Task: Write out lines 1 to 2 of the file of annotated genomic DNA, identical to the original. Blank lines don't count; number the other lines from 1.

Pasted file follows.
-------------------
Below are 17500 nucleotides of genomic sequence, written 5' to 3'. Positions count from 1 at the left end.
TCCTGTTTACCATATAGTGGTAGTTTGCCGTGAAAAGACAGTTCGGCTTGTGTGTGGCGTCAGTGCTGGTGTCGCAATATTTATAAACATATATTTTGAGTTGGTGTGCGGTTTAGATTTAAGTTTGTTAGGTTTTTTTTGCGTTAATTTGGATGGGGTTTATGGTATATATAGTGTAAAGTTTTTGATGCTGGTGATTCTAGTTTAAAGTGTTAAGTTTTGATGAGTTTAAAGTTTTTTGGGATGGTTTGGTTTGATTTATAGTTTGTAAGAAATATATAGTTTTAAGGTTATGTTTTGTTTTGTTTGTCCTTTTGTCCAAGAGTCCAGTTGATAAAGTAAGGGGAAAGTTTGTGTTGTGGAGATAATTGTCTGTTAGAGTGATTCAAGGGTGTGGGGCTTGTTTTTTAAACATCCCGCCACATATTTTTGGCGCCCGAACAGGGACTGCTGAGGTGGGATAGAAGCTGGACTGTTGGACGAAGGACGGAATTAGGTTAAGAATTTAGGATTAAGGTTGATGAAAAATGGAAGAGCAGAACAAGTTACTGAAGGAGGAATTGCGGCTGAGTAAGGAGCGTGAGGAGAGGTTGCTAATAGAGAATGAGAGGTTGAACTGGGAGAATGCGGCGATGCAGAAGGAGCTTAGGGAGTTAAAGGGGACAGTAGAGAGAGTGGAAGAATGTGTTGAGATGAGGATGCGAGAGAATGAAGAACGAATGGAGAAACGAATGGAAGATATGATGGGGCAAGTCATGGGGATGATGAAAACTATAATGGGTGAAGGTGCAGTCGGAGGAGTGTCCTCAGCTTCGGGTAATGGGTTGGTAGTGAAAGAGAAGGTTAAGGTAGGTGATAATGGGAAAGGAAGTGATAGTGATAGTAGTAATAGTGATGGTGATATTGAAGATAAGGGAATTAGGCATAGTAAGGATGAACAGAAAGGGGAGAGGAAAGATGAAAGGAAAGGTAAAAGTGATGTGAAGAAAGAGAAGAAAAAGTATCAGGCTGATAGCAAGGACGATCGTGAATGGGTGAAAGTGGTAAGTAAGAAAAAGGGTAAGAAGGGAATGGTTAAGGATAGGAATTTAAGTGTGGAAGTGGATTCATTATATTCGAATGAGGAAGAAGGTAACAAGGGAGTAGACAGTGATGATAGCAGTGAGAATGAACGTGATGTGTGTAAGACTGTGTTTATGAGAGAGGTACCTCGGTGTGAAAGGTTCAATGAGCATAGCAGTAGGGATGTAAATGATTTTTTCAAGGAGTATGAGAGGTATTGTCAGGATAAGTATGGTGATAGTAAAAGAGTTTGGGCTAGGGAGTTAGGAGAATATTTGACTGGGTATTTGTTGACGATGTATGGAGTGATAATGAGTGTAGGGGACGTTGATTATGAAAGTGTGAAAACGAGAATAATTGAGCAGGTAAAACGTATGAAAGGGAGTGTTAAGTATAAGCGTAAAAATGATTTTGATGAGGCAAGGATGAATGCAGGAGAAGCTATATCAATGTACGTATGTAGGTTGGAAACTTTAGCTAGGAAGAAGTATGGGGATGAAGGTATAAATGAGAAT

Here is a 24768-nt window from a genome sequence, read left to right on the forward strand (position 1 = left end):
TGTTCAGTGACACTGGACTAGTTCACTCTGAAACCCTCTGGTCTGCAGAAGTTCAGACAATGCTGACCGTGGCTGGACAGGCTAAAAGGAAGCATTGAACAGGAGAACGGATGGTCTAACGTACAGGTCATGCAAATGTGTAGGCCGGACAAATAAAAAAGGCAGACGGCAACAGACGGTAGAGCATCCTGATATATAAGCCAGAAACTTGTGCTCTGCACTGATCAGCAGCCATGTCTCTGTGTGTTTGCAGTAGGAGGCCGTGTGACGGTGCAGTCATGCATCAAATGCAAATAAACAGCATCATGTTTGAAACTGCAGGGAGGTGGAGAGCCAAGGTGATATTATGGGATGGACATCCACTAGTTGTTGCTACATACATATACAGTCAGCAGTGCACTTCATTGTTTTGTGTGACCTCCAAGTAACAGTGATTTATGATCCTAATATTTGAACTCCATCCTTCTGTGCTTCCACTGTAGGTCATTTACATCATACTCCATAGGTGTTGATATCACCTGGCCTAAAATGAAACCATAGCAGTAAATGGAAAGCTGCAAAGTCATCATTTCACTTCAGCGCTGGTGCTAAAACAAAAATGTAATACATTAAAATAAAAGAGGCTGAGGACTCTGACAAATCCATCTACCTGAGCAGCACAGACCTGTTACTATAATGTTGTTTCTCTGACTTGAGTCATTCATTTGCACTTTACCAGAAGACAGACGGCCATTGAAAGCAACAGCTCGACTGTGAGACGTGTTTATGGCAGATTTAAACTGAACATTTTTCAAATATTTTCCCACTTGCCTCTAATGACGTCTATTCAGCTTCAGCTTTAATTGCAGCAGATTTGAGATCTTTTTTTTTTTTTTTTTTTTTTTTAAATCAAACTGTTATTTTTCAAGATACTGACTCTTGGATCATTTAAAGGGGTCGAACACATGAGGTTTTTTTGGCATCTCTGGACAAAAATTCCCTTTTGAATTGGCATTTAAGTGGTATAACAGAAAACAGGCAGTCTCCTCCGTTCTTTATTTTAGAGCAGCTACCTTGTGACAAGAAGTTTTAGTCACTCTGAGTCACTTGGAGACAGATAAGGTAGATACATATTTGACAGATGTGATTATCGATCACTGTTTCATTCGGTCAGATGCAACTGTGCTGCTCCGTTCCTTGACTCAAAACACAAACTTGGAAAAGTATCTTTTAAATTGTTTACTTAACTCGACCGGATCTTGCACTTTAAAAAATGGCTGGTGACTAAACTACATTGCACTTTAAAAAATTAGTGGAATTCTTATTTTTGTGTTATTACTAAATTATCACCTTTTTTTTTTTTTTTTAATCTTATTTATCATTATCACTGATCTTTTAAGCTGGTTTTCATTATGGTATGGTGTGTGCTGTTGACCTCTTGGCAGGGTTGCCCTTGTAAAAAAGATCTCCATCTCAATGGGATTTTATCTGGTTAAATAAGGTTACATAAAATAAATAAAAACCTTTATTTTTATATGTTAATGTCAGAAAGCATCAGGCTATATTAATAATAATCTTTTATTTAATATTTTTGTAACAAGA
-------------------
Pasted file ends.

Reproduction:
Below are 17500 nucleotides of genomic sequence, written 5' to 3'. Positions count from 1 at the left end.
TCCTGTTTACCATATAGTGGTAGTTTGCCGTGAAAAGACAGTTCGGCTTGTGTGTGGCGTCAGTGCTGGTGTCGCAATATTTATAAACATATATTTTGAGTTGGTGTGCGGTTTAGATTTAAGTTTGTTAGGTTTTTTTTGCGTTAATTTGGATGGGGTTTATGGTATATATAGTGTAAAGTTTTTGATGCTGGTGATTCTAGTTTAAAGTGTTAAGTTTTGATGAGTTTAAAGTTTTTTGGGATGGTTTGGTTTGATTTATAGTTTGTAAGAAATATATAGTTTTAAGGTTATGTTTTGTTTTGTTTGTCCTTTTGTCCAAGAGTCCAGTTGATAAAGTAAGGGGAAAGTTTGTGTTGTGGAGATAATTGTCTGTTAGAGTGATTCAAGGGTGTGGGGCTTGTTTTTTAAACATCCCGCCACATATTTTTGGCGCCCGAACAGGGACTGCTGAGGTGGGATAGAAGCTGGACTGTTGGACGAAGGACGGAATTAGGTTAAGAATTTAGGATTAAGGTTGATGAAAAATGGAAGAGCAGAACAAGTTACTGAAGGAGGAATTGCGGCTGAGTAAGGAGCGTGAGGAGAGGTTGCTAATAGAGAATGAGAGGTTGAACTGGGAGAATGCGGCGATGCAGAAGGAGCTTAGGGAGTTAAAGGGGACAGTAGAGAGAGTGGAAGAATGTGTTGAGATGAGGATGCGAGAGAATGAAGAACGAATGGAGAAACGAATGGAAGATATGATGGGGCAAGTCATGGGGATGATGAAAACTATAATGGGTGAAGGTGCAGTCGGAGGAGTGTCCTCAGCTTCGGGTAATGGGTTGGTAGTGAAAGAGAAGGTTAAGGTAGGTGATAATGGGAAAGGAAGTGATAGTGATAGTAGTAATAGTGATGGTGATATTGAAGATAAGGGAATTAGGCATAGTAAGGATGAACAGAAAGGGGAGAGGAAAGATGAAAGGAAAGGTAAAAGTGATGTGAAGAAAGAGAAGAAAAAGTATCAGGCTGATAGCAAGGACGATCGTGAATGGGTGAAAGTGGTAAGTAAGAAAAAGGGTAAGAAGGGAATGGTTAAGGATAGGAATTTAAGTGTGGAAGTGGATTCATTATATTCGAATGAGGAAGAAGGTAACAAGGGAGTAGACAGTGATGATAGCAGTGAGAATGAACGTGATGTGTGTAAGACTGTGTTTATGAGAGAGGTACCTCGGTGTGAAAGGTTCAATGAGCATAGCAGTAGGGATGTAAATGATTTTTTCAAGGAGTATGAGAGGTATTGTCAGGATAAGTATGGTGATAGTAAAAGAGTTTGGGCTAGGGAGTTAGGAGAATATTTGACTGGGTATTTGTTGACGATGTATGGAGTGATAATGAGTGTAGGGGACGTTGATTATGAAAGTGTGAAAACGAGAATAATTGAGCAGGTAAAACGTATGAAAGGGAGTGTTAAGTATAAGCGTAAAAATGATTTTGATGAGGCAAGGATGAATGCAGGAGAAGCTATATCAATGTACGTATGTAGGTTGGAAACTTTAGCTAGGAAGAAGTATGGGGATGAAGGTATAAATGAGAAT